How can limited NATO forces deter Russian aggression in a region Moscow has completely surrounded?
On April 24, I had the chance to visit the Embassy of the Republic of Lithuania in the Netherlands to listen to Ambassador Darius Semaška. In an evening session organized by the Commission for International Communications (CFIC), the Ambassador explained why foreign NATO troops are so warmly welcomed in Lithuania and the Baltics in general. Mr. Semaška elaborated on several aspects of the perceived Russian threat to the Baltics, such as information warfare through propaganda and cyberattacks, enormous military buildup along the border with the Baltic states, and military exercises in Kaliningrad and the Baltic Sea. Arguably, the perception of a Russian threat has become very topical in the Baltics since the annexation of Crimea and the outbreak of the Donbass war in Ukraine. It appears that the Baltics’ mere membership in NATO has not reassured their political elite, despite NATO’s clause that “an attack against one Ally is considered as an attack against all Allies.”
The Lithuanian Ambassador openly admitted that there had been doubts in the Baltics whether NATO would act appropriately in case of Russian aggression against Estonia, Latvia, and/or Lithuania. Therefore, the initiation of the multinational NATO Enhanced Forward Presence (EFP) in the Baltics and Poland in early 2017 was much appreciated by the receiving countries. As Ambassador Semaška emphasized, it is not the numbers, but the nature of the Enhanced Forward Presence that is meant to deter Russian aggression. As of March 2017, three multinational battlegroups are stationed in the Baltics. These are made up of forces from thirteen NATO member states, with an additional four states joining next year. Besides, there are three EFP bases in northern Poland. Therefore, regardless of the number of troops, the on-the-ground presence of British, Canadian, French, and German forces has functioned to increase the Baltics’ confidence in NATO’s ‘all for one’ commitment. After all, there is no way for other member states to look away should their own people be attacked on base.
So what is the actual Russian threat to the Baltics? Aside from whether or not the Kremlin is likely to attack the Baltics, the military buildup in Russia certainly gives reason for security concerns in Estonia, Latvia, and Lithuania. As the Carnegie Endowment for International Peace notes in a recent report, “Russia enjoys favorable [sic] geography and a numerical advantage over NATO in manpower and in every major category of combat weapons and equipment that would be used in an initial military attack against the Baltic states.” Regarding the numerical advantage, Russia has 25 maneuver battalions stationed in its Western Military District, including the Kaliningrad exclave. Meanwhile, NATO EFP and the three Baltic states’ armed forces total 21 battalions, including the battlegroup in northern Poland. The Russian battalions are qualitatively superior because they contain considerably more tanks, infantry fighting vehicles (IFVs) and armoured personnel carriers (APCs).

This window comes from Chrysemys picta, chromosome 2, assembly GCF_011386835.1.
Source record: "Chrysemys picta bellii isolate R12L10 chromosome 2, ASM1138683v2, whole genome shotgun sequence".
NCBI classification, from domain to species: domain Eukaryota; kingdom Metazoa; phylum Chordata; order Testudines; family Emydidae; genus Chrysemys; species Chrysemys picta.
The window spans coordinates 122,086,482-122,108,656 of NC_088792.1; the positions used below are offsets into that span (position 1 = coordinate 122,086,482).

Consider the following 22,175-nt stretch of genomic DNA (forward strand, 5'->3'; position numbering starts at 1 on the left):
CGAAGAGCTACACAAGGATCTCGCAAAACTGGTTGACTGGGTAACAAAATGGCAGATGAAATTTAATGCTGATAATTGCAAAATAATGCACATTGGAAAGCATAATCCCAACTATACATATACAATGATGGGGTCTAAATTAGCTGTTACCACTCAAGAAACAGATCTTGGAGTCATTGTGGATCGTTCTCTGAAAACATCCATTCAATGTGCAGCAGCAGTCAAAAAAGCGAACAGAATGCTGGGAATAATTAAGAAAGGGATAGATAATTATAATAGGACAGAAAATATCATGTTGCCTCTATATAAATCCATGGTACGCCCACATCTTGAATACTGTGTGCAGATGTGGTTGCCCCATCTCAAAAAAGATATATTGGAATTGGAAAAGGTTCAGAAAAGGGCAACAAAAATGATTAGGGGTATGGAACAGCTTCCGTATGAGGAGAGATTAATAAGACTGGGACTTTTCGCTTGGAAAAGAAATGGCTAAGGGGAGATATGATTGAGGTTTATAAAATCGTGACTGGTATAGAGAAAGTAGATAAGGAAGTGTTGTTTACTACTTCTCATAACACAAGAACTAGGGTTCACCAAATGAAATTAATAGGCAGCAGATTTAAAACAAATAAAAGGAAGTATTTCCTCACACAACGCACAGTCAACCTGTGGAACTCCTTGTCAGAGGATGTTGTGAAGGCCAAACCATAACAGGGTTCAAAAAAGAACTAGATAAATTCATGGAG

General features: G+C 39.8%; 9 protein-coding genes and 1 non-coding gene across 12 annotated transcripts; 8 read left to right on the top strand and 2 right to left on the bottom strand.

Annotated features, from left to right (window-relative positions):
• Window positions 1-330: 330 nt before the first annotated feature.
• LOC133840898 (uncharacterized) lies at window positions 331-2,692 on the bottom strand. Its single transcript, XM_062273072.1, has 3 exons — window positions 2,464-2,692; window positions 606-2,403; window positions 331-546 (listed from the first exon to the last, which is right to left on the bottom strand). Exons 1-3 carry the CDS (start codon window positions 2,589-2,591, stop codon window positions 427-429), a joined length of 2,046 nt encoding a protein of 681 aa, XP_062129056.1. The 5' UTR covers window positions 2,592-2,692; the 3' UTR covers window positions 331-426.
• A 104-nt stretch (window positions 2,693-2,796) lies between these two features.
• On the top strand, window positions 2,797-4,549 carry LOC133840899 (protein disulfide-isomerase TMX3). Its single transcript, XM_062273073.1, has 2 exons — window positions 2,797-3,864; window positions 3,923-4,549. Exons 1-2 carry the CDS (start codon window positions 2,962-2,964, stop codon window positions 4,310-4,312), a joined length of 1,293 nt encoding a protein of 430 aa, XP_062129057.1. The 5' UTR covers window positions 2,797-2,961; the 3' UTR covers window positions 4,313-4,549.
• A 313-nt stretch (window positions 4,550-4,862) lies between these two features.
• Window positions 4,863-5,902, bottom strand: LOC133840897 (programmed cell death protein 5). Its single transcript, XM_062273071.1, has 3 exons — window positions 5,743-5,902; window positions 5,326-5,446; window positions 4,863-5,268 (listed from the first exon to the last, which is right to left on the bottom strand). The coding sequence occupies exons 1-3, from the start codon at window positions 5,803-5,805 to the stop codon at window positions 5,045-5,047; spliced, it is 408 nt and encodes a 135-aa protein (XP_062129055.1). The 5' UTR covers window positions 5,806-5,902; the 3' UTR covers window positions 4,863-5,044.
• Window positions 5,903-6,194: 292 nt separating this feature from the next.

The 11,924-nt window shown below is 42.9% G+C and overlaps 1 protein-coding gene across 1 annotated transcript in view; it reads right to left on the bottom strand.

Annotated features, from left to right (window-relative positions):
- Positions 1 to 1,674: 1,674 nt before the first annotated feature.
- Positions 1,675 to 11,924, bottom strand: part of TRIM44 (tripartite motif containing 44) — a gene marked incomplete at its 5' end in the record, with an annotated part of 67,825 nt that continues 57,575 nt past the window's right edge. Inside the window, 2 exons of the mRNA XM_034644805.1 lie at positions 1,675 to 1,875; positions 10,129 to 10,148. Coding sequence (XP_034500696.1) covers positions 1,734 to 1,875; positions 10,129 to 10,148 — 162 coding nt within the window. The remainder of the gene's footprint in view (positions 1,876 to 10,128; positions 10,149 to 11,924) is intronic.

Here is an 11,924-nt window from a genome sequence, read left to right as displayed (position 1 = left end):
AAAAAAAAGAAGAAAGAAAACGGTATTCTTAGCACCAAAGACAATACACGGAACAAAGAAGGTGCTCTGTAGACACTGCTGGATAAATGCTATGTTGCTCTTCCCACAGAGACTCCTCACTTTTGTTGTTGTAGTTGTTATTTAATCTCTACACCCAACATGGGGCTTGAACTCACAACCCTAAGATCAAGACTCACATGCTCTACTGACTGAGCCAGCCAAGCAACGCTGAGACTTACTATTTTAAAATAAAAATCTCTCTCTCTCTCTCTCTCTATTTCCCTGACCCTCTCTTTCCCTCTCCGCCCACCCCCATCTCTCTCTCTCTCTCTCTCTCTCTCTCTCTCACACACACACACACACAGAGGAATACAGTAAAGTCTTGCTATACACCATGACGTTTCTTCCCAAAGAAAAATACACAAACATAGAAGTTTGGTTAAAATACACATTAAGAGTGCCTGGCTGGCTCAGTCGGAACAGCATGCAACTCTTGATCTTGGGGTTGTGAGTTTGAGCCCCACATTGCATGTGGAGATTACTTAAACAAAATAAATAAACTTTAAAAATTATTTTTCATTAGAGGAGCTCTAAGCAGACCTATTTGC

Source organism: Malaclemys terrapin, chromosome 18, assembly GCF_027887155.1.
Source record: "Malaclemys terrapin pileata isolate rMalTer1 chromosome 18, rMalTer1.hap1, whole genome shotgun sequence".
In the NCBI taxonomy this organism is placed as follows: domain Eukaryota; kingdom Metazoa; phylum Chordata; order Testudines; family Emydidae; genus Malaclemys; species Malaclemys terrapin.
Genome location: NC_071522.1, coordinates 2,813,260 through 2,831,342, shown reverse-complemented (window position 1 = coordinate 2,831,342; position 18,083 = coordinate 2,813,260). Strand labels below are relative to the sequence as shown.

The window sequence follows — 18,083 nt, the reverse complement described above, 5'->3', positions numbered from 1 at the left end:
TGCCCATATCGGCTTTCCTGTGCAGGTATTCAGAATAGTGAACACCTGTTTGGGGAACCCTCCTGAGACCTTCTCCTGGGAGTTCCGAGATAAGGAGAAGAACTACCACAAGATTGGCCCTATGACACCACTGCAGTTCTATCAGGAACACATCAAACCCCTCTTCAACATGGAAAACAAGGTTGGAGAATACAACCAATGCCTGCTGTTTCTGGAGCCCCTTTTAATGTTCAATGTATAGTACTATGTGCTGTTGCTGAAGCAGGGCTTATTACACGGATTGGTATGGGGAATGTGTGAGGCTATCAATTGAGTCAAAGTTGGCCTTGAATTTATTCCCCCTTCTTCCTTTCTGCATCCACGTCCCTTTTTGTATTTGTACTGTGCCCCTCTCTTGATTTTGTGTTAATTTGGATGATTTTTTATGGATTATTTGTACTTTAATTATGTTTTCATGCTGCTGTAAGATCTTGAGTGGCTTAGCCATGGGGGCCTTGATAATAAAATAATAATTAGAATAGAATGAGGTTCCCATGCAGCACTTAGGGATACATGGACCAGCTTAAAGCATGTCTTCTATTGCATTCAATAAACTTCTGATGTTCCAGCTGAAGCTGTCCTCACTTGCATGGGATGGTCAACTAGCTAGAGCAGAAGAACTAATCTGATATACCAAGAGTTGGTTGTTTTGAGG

However, Russia’s geographical advantage is what worries the Baltics the most. Three of the aforementioned maneuver battalions are naval infantry in Russia’s Kaliningrad exclave, which is situated between Poland, Lithuania, and the Baltic Sea. Moreover, several S-400 anti-aircraft and Iskander-M ballistic missile systems have been moved into Kaliningrad recently, where Tochka-U tactical ballistic missile systems had already been stationed. The S-400 system has a surface-to-air range of up to 400 hundred kilometres, whereas the Iskander-M and Tochka-U systems have a surface-to-surface range of respectively 500 and 120 kilometres. Additionally, the Iskander-M missiles are capable of carrying nuclear warheads.
Drawing on the situation as described above, one can imagine how Russia could potentially attack the Baltic states and isolate them from other NATO countries. Russian battalions could crush Baltic and NATO forces from Russia’s Western Military District with a surprise attack. At the same time, the anti-aircraft and ballistic missile systems in Kaliningrad are capable of reaching almost the entire Baltic region, as well as the Baltic Sea and a large part of Poland. Together with the exclave’s three naval battalions, as well as missile systems on the Russian mainland, the Kaliningrad systems can potentially counter any incoming NATO reinforcements, be it by land, air, or naval forces. Moreover, the distance between Kaliningrad and Belarus is only seventy kilometres. Given the latter’s geopolitical orientation and weak military, Russia could easily create a land corridor to Kaliningrad in order to cut off the only land access route to the Baltics for NATO.
All in all, Russia has managed to establish a strong Anti-Access/Area Denial (A2AD) zone around Estonia, Latvia, and Lithuania. In case of an actual attack against the Baltics, the prospects are grim for NATO. However, the multinational Enhanced Forward Presence might well be the appropriate deterrent.
Jelle Baartmans is a graduate student in International Relations at Leiden University.
For more detailed information on the composition of military deployment in the Baltics and Russia’s Western Military District, see reports by the Carnegie Endowment for International Peace and the RAND Corporation.
For more lectures organized by the CFIC, visit their events page on Facebook.
Photo by U.S. Army Europe